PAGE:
Michigan State could enter season without bell cow at running back
By all accounts, the competition to be the No. 1 running back for Michigan State remains wide open at this point in the preseason.
Spartans co-offensive coordinator and running backs coach Dave Warner said that might not change before the season opener, either.
"I think it might be like 2013 when we were a little bit unsettled or had a couple guys going into the season that went into week four where we settled on Jeremy Langford," Warner told reporters in East Lansing after a scrimmage Monday. "It might be similar to that.
Three young players -- sophomore Gerald Holmes, redshirt freshman Madre London and true freshman L.J. Scott -- are in the competition while head coach Mark Dantonio indicated junior Delton Williams, who is working his way back after being reinstated to the team following discipline for an off-field incident, will also be part of the competition at some point.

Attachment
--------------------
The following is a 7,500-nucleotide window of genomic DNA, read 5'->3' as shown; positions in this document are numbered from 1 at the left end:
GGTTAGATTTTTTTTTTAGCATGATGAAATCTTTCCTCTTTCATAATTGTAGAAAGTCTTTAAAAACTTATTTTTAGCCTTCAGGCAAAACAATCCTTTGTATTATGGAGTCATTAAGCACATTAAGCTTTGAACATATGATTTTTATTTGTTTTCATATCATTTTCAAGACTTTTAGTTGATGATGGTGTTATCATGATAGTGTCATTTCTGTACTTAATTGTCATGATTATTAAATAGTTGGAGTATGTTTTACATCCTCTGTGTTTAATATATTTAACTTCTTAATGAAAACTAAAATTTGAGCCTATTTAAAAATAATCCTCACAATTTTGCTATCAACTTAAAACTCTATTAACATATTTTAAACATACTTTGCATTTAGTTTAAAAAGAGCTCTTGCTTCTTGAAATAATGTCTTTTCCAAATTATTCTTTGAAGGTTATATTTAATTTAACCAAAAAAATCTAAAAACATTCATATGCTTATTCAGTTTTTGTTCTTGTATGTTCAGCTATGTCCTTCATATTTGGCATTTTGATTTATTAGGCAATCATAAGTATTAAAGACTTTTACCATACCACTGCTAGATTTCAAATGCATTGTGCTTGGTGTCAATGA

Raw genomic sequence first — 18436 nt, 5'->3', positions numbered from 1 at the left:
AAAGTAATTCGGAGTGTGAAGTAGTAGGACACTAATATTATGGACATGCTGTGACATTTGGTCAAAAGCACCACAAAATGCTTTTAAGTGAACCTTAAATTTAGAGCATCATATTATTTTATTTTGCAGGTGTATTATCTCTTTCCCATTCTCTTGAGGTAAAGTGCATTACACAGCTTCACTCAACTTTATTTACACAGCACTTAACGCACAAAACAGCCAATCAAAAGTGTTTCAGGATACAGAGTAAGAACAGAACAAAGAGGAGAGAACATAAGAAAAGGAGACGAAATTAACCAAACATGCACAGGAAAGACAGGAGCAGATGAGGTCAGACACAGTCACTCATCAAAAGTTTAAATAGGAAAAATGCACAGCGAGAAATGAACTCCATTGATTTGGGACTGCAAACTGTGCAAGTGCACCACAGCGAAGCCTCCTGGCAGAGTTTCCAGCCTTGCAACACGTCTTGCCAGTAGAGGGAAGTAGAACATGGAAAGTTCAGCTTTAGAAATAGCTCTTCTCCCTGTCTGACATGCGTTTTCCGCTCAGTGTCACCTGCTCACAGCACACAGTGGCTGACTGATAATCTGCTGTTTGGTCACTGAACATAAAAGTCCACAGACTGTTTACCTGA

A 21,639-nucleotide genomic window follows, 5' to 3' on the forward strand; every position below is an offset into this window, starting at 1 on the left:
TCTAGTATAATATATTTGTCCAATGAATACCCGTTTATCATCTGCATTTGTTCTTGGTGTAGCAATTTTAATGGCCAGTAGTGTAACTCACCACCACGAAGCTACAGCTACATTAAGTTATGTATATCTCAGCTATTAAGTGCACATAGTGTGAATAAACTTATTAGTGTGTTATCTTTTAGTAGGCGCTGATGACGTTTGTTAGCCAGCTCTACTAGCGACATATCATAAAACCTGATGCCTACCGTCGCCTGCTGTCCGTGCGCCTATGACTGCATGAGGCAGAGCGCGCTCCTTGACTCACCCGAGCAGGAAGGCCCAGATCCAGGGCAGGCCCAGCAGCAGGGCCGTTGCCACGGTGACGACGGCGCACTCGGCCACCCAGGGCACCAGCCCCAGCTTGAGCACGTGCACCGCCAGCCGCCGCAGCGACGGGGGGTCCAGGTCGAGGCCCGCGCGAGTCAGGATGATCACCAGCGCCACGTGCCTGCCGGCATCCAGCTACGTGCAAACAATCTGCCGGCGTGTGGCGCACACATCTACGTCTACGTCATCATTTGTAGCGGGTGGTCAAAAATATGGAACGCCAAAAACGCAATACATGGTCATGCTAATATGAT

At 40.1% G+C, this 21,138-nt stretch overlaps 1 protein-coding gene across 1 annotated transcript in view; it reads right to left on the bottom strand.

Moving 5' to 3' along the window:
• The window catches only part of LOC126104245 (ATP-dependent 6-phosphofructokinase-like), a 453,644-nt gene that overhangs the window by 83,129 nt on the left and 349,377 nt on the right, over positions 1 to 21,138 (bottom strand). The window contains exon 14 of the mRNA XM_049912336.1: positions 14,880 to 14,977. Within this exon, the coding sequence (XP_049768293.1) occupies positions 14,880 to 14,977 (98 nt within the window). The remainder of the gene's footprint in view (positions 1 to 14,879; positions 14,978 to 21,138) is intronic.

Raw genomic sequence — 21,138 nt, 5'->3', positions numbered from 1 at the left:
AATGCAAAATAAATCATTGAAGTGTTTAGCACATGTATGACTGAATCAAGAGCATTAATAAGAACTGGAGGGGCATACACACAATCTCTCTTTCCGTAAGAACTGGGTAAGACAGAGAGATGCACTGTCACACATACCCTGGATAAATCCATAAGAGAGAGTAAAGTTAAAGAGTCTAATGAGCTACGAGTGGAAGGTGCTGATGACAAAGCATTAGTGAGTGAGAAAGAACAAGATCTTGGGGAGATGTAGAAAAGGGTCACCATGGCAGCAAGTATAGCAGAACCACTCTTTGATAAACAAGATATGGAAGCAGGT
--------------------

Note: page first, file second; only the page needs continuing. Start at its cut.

"(Williams) has been actively coached for two years, so he'll be back in the mix," Dantonio said. "And then you have three guys who are relatively new. They have the physical tools to do it, which is the positive thing. It's not can they do it, it's can they get the right guy at the right moment. And that's probably the biggest thing."
Meanwhile, Warner broke down what he has seen from each of the other three.
"(London and Holmes) have done a good job of understanding that we like our backs going north and south," Warner said. "When they find that first crease, they've taken that. Madre's done the same (as Holmes). I think he's done a good job of running through tackles. He broke a handful of tackles on Saturday. I'm not sure what our yards after tackle was, but I know it was pretty impressive."
Scott has faced a steep learning curve because he was not among the first-year players to enroll in time for spring ball, but he seems to be catching up quickly.
"We've thrown a lot at him well and he's done very well from a mental aspect of learning the offense, more specially pass protection and things like that which are a little bit more involved from what he's used to," Warner said. "He did well there, and with the ball in his hand he's shows patience. He hangs behind his blockers, lets things happen, and then when he likes his crease, he takes it."